According to Rotter's (1966) social learning theory, people may have either an internal or an external locus of control, often abbreviated as the I/E-dimension. The level of generality or situation specificity of this construct can vary. The research team of K. A. Wallston deserves the acclaim to have applied successfully Rotter's basic idea to the health domain. This domain specificity may be regarded as a medium level of generality, constrained to the subjective interpretation of various phenomena such as health behaviors, health outcome, health care, etc. (Wallston, Wallston, & DeVellis, 1978). The term "locus" refers to the location where control resides-either internal (I) to the individual (based on one's traits or behaviors) or external (E) to the individual (due to other forces or chance). There are two dimensions, I and E, and, obviously, it is possible to subdivide them further. For example, chance and powerful others are quite distinct subfactors of the E dimension. The construct of MHLC has been built upon this idea, and its corresponding measure, the MHLC scales, contain exactly these three subscales, one I dimension and two E dimensions, all of which are considered to be orthogonal (Wallston et al., 1978). The measurement of MHLC refers to wide areas of functioning, health, and medical conditions (see Wallston et al., 1978). This generality might also explain the lack of significant associations between the loci and specific measures of health status or health behaviors. According to implicit assumptions that form the background of many studies, a firm internal locus of control belief might promote better health or healthier behaviors. Self-efficacy, nevertheless, seems to be the more powerful construct when it comes to the prediction of health behaviors. Self-efficacy shares the internal locus of control, but is also behavioral and prospective.

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5. Measures Appendix

Type of self-efficacy scale Example of items from the scale Response Format Source
General Self-Efficacy (GSE) scale I can always manage to solve difficult problems if I try hard enough.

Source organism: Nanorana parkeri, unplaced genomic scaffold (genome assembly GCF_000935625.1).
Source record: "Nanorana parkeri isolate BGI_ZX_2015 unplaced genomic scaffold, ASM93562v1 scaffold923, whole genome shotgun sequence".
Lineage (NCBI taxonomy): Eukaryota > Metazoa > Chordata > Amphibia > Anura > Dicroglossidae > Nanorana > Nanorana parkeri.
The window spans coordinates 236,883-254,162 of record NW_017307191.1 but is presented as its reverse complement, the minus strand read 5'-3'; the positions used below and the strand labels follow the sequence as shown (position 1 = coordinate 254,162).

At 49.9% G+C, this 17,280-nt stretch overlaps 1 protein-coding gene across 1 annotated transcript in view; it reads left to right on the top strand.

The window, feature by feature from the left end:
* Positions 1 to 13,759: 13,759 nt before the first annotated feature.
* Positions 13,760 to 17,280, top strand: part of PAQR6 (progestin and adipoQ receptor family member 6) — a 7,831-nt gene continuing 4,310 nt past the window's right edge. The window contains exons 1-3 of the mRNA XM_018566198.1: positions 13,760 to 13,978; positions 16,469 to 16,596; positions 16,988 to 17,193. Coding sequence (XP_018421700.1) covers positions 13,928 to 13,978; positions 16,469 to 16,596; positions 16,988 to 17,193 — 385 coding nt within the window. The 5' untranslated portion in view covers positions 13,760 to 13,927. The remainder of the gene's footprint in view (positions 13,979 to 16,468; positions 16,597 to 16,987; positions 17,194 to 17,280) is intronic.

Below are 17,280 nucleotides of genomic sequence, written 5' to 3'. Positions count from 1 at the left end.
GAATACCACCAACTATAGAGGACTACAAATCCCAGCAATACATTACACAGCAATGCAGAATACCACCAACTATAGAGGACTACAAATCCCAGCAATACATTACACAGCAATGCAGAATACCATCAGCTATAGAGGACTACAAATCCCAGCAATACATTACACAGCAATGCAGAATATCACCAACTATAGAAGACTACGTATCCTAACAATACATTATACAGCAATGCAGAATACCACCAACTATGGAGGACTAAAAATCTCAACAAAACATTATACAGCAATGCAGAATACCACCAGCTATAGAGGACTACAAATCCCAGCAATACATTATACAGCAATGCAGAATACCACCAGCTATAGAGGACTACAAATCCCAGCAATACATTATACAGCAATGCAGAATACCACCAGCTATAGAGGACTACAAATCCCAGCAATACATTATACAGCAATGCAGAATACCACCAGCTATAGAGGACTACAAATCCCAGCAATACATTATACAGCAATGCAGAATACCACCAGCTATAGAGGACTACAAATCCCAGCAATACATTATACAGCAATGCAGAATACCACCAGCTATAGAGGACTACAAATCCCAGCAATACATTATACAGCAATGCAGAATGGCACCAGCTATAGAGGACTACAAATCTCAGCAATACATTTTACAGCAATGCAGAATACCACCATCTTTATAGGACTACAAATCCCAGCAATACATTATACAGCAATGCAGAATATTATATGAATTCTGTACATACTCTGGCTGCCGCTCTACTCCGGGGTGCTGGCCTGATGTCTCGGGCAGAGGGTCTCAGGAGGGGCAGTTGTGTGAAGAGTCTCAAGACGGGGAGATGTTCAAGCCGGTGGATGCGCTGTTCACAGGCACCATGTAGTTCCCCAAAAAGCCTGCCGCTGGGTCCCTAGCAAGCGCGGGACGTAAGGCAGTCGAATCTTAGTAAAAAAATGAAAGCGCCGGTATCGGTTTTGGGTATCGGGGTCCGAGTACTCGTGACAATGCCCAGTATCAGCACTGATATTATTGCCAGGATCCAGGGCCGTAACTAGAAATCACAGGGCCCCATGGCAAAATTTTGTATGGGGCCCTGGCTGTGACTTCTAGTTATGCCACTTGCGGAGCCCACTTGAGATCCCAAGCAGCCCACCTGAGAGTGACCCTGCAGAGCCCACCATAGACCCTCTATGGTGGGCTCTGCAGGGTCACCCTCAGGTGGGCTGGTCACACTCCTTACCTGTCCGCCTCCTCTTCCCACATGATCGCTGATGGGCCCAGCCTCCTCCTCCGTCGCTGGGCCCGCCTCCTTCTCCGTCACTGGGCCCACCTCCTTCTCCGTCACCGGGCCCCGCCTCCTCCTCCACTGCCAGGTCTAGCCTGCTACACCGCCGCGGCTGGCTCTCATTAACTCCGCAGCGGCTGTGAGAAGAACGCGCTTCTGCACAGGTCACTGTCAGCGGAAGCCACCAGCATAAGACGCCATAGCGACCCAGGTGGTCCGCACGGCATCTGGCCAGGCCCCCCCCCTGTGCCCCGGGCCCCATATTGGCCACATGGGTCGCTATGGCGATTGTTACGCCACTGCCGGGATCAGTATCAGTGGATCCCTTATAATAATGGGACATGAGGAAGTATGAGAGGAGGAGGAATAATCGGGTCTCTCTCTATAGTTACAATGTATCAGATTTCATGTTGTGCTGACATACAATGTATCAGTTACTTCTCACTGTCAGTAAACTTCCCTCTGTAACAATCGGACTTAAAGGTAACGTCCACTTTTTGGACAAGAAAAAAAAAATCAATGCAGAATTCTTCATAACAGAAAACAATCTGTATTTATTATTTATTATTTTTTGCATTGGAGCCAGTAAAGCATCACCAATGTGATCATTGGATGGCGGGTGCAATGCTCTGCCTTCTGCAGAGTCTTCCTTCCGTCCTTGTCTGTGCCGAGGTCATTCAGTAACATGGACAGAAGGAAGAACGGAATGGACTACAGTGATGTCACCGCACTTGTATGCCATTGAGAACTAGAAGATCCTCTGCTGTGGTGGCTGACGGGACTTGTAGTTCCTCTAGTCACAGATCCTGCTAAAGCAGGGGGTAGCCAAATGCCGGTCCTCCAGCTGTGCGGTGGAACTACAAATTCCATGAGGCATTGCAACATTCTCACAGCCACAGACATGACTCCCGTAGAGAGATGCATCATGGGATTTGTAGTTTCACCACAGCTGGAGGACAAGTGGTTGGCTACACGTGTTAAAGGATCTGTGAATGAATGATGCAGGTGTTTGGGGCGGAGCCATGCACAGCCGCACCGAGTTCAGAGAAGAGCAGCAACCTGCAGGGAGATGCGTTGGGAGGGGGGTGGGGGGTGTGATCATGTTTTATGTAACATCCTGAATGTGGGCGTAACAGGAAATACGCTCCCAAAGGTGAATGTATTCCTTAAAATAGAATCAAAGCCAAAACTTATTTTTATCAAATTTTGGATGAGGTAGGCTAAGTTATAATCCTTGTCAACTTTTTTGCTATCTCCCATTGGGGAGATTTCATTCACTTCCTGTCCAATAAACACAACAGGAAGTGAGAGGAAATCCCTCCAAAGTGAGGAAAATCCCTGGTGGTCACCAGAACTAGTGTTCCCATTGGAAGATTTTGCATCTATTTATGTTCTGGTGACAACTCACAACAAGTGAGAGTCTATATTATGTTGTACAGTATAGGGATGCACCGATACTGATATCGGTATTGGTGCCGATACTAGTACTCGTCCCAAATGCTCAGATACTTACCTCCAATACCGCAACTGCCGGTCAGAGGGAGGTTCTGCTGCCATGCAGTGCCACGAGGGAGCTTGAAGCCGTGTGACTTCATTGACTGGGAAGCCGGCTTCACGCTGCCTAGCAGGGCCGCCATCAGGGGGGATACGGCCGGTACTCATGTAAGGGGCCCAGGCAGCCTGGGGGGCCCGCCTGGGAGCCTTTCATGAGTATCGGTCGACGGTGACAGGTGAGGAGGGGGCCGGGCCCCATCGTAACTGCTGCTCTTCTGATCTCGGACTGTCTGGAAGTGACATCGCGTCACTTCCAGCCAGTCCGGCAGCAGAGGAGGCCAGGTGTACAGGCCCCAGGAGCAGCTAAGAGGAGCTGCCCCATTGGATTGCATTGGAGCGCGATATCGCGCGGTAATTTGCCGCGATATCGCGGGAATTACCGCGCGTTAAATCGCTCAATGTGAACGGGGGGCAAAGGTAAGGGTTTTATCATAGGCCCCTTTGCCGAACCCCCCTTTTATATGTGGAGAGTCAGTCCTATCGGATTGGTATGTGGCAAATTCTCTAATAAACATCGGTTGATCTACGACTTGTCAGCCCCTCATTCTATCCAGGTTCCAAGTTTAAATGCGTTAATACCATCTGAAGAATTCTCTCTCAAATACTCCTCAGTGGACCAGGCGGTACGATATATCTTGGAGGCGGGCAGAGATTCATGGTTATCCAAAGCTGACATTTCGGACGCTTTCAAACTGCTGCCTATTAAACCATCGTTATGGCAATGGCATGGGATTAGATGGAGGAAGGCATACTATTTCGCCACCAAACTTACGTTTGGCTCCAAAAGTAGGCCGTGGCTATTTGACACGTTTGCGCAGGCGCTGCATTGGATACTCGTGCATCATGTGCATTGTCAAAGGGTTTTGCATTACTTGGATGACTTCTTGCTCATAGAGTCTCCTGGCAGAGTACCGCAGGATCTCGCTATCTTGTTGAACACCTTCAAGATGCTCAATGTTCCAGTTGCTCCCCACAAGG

If someone opposes me, I can find the means and ways to get what I want.

It is easy for me to stick to my aims and accomplish my goals.

I am confident that I could deal efficiently with unexpected events.

Thanks to my resourcefulness, I know how to handle unforeseen situations.

I can solve most problems if I invest the necessary effort.

I can remain calm when facing difficulties because I can rely on my coping abilities.

When I am confronted with a problem, I can usually find several solutions.

If I am in trouble, I can usually think of a solution.

I can usually handle whatever comes my way.
1 - definitely not
4 - exactly true
Schwarzer, R., & Jerusalem, M. (1995). Generalized Self-Efficacy scale. In J. Weinman, S. Wright, & M. Johnston (Eds.), Measures in Health Psychology: A user's portfolio. Causal and control beliefs (pp. 35-37). Windsor, UK: NFER-NELSON.
The Nutrition Self-Efficacy Scale How certain are you that you could overcome the following barriers?

I can manage to stick to healthful foods, ...

1) ...even if I need a long time to develop the necessary routines.

2) ...even if I have to try several times until it works.

3) ...even if I have to rethink my entire way of nutrition.

4) ...even if I do not receive a great deal of support from others when making my first attempts.

5) ...even if I have to make a detailed plan.
1 - definitely not
4 - exactly true
Schwarzer, R., & Renner, B. (2000). Social-cognitive predictors of health behavior: Action self-efficacy and coping self-efficacy. Health Psychology, 19, 487-495.
The Nutrition Self-Efficacy Scale How certain are you that you can...

1) I can bring a slice of bread with fiber to work or school for a snack.

2) I can get at least 4 servings from every pound of ground beef I buy.
1 (very sure I cannot) -
10 (very sure I can)
Anderson, E. S., Winett, R. A., & Wojcik, J. R. (2000). Social-cognitive determinants of nutrition behavior among supermarket food shoppers: A structural equation analysis. Health Psychology, 19(5), 479-486.
Exercise self-efficacy scale How certain are you that you could overcome the following barriers?

I can manage to carry out my exercise intentions, ...

1) ... even when I have worries and problems.

2) ... even if I feel depressed.

3) ... even when I feel tense.

4) ... even when I am tired.

5) ... even when I am busy.
1 - definitely not
4 - exactly true
Schwarzer, R., & Renner, B. (2000). Social-cognitive predictors of health behavior: Action self-efficacy and coping self-efficacy. Health Psychology, 19, 487-495.
Exercise regularly scale We would like to know how confident you are in doing certain activities. For each of the following questions, please choose the number that corresponds to your confidence that you can do the tasks regularly at the present time.

1) How confident are you that you can do gentle exercises for muscle strength and flexibility three to four times per week (range of motion, using weights, etc.)?

2) How confident are you that you can do aerobic exercise such as walking, swimming, or bicycling three to four times each week?

3) How confident are you that you can exercise without making symptoms worse?
1 - not at all confident;
10 - totally confident
Lorig, K., Stewart, A., Ritter, P., González, V., Laurent, D., & Lynch, J. (1996). Outcome measures for health education and other health care interventions. Thousand Oaks, CA: Sage.